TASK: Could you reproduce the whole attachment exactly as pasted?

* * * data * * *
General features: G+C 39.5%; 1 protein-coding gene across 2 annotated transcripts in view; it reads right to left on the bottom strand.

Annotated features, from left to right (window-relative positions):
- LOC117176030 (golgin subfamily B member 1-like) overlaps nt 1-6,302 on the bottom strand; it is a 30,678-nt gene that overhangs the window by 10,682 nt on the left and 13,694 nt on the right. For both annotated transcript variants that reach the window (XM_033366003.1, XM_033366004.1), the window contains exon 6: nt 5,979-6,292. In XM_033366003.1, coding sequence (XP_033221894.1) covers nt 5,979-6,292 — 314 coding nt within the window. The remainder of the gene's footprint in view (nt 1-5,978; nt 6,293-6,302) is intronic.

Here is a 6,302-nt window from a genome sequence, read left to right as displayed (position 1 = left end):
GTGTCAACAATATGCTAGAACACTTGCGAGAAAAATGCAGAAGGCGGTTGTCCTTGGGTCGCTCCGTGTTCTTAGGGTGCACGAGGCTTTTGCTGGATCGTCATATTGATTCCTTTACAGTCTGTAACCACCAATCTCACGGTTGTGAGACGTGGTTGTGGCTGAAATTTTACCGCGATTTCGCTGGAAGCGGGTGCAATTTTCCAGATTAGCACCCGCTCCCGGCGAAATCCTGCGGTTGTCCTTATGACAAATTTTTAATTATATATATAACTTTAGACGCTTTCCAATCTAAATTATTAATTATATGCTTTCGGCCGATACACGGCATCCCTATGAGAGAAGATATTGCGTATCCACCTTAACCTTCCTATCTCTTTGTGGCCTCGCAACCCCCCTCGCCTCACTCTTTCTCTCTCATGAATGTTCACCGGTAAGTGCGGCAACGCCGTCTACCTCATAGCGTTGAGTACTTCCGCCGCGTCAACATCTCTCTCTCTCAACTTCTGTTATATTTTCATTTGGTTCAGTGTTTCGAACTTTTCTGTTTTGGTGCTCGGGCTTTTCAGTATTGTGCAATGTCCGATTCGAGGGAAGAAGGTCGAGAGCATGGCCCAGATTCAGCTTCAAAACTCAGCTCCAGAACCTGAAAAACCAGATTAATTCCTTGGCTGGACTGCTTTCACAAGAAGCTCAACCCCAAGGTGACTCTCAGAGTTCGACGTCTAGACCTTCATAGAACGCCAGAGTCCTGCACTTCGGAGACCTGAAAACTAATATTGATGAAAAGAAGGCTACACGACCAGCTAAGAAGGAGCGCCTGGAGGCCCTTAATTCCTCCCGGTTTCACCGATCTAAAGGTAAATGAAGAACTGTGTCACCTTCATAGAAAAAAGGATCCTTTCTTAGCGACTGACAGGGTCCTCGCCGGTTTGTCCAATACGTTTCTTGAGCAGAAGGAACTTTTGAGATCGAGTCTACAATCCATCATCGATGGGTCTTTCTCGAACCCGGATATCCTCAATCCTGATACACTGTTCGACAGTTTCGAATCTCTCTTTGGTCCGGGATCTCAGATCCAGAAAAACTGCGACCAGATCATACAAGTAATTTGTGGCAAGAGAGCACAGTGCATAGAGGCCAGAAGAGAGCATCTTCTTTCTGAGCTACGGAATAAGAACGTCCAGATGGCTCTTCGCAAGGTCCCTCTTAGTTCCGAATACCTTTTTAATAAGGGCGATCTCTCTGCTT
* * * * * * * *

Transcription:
General features: G+C 39.5%; 1 protein-coding gene across 2 annotated transcripts in view; it reads right to left on the bottom strand.

Annotated features, from left to right (window-relative positions):
- LOC117176030 (golgin subfamily B member 1-like) overlaps nt 1-6,302 on the bottom strand; it is a 30,678-nt gene that overhangs the window by 10,682 nt on the left and 13,694 nt on the right. For both annotated transcript variants that reach the window (XM_033366003.1, XM_033366004.1), the window contains exon 6: nt 5,979-6,292. In XM_033366003.1, coding sequence (XP_033221894.1) covers nt 5,979-6,292 — 314 coding nt within the window. The remainder of the gene's footprint in view (nt 1-5,978; nt 6,293-6,302) is intronic.

Here is a 6,302-nt window from a genome sequence, read left to right as displayed (position 1 = left end):
GTGTCAACAATATGCTAGAACACTTGCGAGAAAAATGCAGAAGGCGGTTGTCCTTGGGTCGCTCCGTGTTCTTAGGGTGCACGAGGCTTTTGCTGGATCGTCATATTGATTCCTTTACAGTCTGTAACCACCAATCTCACGGTTGTGAGACGTGGTTGTGGCTGAAATTTTACCGCGATTTCGCTGGAAGCGGGTGCAATTTTCCAGATTAGCACCCGCTCCCGGCGAAATCCTGCGGTTGTCCTTATGACAAATTTTTAATTATATATATAACTTTAGACGCTTTCCAATCTAAATTATTAATTATATGCTTTCGGCCGATACACGGCATCCCTATGAGAGAAGATATTGCGTATCCACCTTAACCTTCCTATCTCTTTGTGGCCTCGCAACCCCCCTCGCCTCACTCTTTCTCTCTCATGAATGTTCACCGGTAAGTGCGGCAACGCCGTCTACCTCATAGCGTTGAGTACTTCCGCCGCGTCAACATCTCTCTCTCTCAACTTCTGTTATATTTTCATTTGGTTCAGTGTTTCGAACTTTTCTGTTTTGGTGCTCGGGCTTTTCAGTATTGTGCAATGTCCGATTCGAGGGAAGAAGGTCGAGAGCATGGCCCAGATTCAGCTTCAAAACTCAGCTCCAGAACCTGAAAAACCAGATTAATTCCTTGGCTGGACTGCTTTCACAAGAAGCTCAACCCCAAGGTGACTCTCAGAGTTCGACGTCTAGACCTTCATAGAACGCCAGAGTCCTGCACTTCGGAGACCTGAAAACTAATATTGATGAAAAGAAGGCTACACGACCAGCTAAGAAGGAGCGCCTGGAGGCCCTTAATTCCTCCCGGTTTCACCGATCTAAAGGTAAATGAAGAACTGTGTCACCTTCATAGAAAAAAGGATCCTTTCTTAGCGACTGACAGGGTCCTCGCCGGTTTGTCCAATACGTTTCTTGAGCAGAAGGAACTTTTGAGATCGAGTCTACAATCCATCATCGATGGGTCTTTCTCGAACCCGGATATCCTCAATCCTGATACACTGTTCGACAGTTTCGAATCTCTCTTTGGTCCGGGATCTCAGATCCAGAAAAACTGCGACCAGATCATACAAGTAATTTGTGGCAAGAGAGCACAGTGCATAGAGGCCAGAAGAGAGCATCTTCTTTCTGAGCTACGGAATAAGAACGTCCAGATGGCTCTTCGCAAGGTCCCTCTTAGTTCCGAATACCTTTTTAATAAGGGCGATCTCTCTGCTT